Soon-to-close consultation by industry body
The Agriculture and Horticulture Development Board (AHDB), the statutory levy board representing farmers and growers, is consulting on the introduction of a new Halal Quality Standard Mark for all sheepmeat; as part of this scheme, the AHDB is proposing a new labelling system to indicate the method of slaughter used. However, the labels are not intuitively obvious and the wording “stun/with pre-stunning” will not be used in the primary branding of either mark.
Agriculture and Horticulture Development Board (AHDB)
The AHDB is an executive non-departmental public body (NDPB) sponsored by the Department for Environment, Food & Rural Affairs. It was established in 2008 by the Agriculture and Horticulture Development Board Order 2008 SI 576 under the provisions of the Natural Environment and Rural Communities Act 2006. In accordance with section 97(8)(a) of the Act, a draft of the Order was approved by a resolution of each House of Parliament.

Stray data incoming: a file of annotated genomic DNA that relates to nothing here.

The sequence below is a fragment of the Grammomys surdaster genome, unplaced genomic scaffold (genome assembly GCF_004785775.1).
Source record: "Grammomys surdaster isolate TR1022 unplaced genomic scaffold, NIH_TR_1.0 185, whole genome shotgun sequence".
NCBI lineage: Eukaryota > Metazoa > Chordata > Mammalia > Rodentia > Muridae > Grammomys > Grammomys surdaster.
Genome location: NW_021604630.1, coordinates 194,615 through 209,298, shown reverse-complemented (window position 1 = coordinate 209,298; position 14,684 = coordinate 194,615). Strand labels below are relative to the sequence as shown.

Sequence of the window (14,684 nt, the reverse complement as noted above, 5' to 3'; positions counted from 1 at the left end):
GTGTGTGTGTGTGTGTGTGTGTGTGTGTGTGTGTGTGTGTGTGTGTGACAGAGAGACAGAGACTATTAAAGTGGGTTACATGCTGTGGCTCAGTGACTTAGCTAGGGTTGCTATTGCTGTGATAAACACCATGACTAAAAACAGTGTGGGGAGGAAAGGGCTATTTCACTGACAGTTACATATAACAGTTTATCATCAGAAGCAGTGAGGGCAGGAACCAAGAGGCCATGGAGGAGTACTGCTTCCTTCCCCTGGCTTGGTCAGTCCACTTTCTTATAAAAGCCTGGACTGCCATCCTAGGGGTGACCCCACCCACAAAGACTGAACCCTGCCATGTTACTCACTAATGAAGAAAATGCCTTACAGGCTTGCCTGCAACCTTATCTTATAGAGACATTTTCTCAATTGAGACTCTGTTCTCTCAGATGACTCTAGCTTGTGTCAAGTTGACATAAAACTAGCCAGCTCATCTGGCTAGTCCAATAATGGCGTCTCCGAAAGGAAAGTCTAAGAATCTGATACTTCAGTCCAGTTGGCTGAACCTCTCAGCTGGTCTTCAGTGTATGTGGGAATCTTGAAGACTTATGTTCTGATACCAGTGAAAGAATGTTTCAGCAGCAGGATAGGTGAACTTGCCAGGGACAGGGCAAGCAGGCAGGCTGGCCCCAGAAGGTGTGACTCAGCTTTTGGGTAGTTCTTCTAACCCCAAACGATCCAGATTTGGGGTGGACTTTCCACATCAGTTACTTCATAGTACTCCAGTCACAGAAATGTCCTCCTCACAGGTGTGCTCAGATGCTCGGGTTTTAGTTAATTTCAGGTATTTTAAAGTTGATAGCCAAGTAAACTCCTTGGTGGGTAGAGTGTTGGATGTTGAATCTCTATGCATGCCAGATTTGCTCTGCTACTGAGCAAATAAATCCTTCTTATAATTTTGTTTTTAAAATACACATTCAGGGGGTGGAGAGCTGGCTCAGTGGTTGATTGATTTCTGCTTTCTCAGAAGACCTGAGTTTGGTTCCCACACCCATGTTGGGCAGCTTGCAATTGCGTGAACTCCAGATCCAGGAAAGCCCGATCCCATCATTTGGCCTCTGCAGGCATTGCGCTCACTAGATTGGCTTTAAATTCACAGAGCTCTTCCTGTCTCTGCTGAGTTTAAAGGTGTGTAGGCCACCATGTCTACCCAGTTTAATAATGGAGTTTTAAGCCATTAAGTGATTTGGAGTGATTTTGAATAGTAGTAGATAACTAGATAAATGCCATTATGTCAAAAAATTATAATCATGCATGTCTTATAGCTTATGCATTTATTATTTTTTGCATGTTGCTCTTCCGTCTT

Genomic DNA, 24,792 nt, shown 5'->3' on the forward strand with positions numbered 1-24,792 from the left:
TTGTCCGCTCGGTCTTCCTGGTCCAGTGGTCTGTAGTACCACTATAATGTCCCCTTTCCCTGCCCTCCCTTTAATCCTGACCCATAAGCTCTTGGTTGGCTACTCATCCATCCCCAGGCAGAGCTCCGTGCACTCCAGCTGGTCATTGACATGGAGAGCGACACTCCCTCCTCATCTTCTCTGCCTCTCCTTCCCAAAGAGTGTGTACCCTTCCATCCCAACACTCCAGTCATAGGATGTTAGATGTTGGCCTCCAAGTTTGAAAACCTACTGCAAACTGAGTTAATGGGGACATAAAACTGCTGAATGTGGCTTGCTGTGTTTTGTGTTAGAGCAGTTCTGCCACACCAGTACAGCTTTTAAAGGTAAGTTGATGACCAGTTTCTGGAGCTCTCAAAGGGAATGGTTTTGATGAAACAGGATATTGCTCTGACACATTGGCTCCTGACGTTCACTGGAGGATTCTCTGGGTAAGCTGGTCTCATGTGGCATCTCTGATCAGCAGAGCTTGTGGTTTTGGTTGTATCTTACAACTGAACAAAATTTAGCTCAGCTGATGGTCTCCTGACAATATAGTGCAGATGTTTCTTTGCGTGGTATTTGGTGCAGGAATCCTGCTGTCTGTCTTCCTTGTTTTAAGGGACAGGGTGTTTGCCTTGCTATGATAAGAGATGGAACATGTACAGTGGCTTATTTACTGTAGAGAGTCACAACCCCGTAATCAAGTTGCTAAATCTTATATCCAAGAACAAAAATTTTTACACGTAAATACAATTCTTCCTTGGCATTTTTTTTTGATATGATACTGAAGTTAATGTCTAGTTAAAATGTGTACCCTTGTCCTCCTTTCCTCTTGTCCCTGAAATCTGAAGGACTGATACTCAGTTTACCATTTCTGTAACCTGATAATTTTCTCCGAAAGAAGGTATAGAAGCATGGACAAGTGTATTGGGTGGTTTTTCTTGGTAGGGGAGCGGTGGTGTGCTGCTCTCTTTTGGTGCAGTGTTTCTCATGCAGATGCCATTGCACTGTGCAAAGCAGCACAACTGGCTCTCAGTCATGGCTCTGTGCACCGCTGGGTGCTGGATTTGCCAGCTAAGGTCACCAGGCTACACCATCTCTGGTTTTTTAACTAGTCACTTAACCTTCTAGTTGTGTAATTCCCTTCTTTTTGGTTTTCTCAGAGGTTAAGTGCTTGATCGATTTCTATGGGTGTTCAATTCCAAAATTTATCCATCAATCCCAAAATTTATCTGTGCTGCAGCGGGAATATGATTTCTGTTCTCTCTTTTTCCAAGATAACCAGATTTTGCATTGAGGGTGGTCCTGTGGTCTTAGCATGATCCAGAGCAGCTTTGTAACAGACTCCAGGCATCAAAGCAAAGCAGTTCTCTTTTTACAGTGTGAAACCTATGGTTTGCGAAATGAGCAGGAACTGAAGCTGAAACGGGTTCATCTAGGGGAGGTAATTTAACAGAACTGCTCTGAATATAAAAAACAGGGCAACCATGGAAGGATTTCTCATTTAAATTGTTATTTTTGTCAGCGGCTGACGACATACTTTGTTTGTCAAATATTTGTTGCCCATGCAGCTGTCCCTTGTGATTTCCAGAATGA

The functions of the AHDB are specified in Article 3 and the Schedule to the Order, viz. (a) increasing efficiency or productivity in the industry; (b) improving marketing in the industry; (c) improving or developing services that the industry provides or could provide to the community; and (d) improving the ways in which the industry contributes to sustainable development. Article 6 states that the Board “must impose a levy to enable it to provide services for each industry covered by this Order, and Schedule 3 has effect”.
The AHDB states [emphasis added]: